“Now more than ever, the whole project team should be giving consideration to the source and choice constraints around material specification.

“For instance, unless it is pivotal to the setting of the building, rather than stipulating a handmade brick from say, Italy, there should be alternative options, which allow for comparative quotes and orders to be placed for materials that are more readily available.

“We need to be promoting that construction is open for business; therefore, all parties involved in the construction process need to adopt a collaborative and pragmatic approach to working within the new rules and processes, to ensure we keep the sector moving.”

Progressing work experience

Following on from his work with Suffolk ONE as an enterprise adviser, James Potter at Superstructures has been asked to carry out virtual work experience and talks with students from all over the eastern region.Starting in May, he will be working through initiatives led by the New Anglia LEP and Form the Future, which is supported through the Cambridge Forum for the Construction Industry, to engage with young people; primarily in a bid to attract them to take up a career in structural engineering, but also introducing them to the wide range of possibilities and options within the construction sector.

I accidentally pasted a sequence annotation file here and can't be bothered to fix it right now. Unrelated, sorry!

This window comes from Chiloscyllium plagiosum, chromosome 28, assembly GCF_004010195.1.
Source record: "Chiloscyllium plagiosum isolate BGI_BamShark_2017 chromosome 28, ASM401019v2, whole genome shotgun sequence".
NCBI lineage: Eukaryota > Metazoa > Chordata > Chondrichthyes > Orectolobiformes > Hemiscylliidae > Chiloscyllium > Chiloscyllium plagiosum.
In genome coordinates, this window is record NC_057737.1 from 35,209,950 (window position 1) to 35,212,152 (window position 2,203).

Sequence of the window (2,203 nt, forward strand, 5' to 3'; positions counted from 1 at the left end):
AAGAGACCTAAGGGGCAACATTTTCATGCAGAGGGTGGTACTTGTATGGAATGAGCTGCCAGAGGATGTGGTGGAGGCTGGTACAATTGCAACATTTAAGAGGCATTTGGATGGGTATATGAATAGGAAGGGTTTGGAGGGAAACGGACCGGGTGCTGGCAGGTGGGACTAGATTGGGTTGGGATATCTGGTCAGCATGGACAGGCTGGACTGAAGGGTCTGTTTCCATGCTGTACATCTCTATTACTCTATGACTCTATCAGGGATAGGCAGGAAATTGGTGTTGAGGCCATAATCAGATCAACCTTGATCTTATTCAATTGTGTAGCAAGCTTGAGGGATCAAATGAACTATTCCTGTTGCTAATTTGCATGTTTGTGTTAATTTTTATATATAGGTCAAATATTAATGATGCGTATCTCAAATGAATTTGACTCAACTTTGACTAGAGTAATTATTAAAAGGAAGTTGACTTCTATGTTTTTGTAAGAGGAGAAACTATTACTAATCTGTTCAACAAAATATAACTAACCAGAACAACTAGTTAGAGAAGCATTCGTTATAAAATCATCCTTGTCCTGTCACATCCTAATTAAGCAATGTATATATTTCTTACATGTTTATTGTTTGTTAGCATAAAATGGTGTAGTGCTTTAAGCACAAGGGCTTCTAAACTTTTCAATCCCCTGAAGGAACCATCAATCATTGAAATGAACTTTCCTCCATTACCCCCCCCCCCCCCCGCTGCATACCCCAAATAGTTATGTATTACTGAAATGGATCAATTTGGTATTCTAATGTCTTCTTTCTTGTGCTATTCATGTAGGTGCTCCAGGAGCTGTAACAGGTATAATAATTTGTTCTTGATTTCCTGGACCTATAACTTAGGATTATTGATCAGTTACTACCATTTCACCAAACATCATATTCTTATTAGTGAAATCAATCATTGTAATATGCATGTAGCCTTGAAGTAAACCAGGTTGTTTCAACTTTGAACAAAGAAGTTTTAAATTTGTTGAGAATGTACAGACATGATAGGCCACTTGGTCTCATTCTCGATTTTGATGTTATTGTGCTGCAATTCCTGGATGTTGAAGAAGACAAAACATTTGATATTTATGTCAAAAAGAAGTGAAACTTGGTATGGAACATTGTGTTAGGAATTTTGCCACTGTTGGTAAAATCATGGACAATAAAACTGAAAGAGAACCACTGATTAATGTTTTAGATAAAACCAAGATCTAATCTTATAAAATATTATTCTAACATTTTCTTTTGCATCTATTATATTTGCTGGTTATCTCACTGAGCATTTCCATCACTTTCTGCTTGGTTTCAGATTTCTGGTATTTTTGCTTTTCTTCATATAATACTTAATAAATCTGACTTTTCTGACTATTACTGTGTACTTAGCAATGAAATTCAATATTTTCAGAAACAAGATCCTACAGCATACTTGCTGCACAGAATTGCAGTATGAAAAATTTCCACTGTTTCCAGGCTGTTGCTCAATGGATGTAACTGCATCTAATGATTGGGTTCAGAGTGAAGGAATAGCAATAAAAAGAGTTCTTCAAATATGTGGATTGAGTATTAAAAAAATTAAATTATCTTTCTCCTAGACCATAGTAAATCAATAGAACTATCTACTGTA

Recognising exceptional design in Suffolk

Usually, as part of the Suffolk Joint Construction Committee’s (SJCC) annual supper in May, RIBA Suffolk present awards to the county’s architects to celebrate design excellence. 21 projects were entered this year and, for the first time, the judges have split the awards into six categories to recognise and give a better flavour for the sectors Suffolk architects work in.

Twelve projects have been shortlisted under the categories of self-build, commercial, sport and leisure, healthcare, residential and education. As the SJCC supper in May will not take place, arrangements are being made for a public exhibition in the autumn, when the category winners plus an overall winning design award will be revealed.

This story is in association with Barnes Construction, Wincer Kievenaar, Superstructures and Suffolk Joint Construction Committee.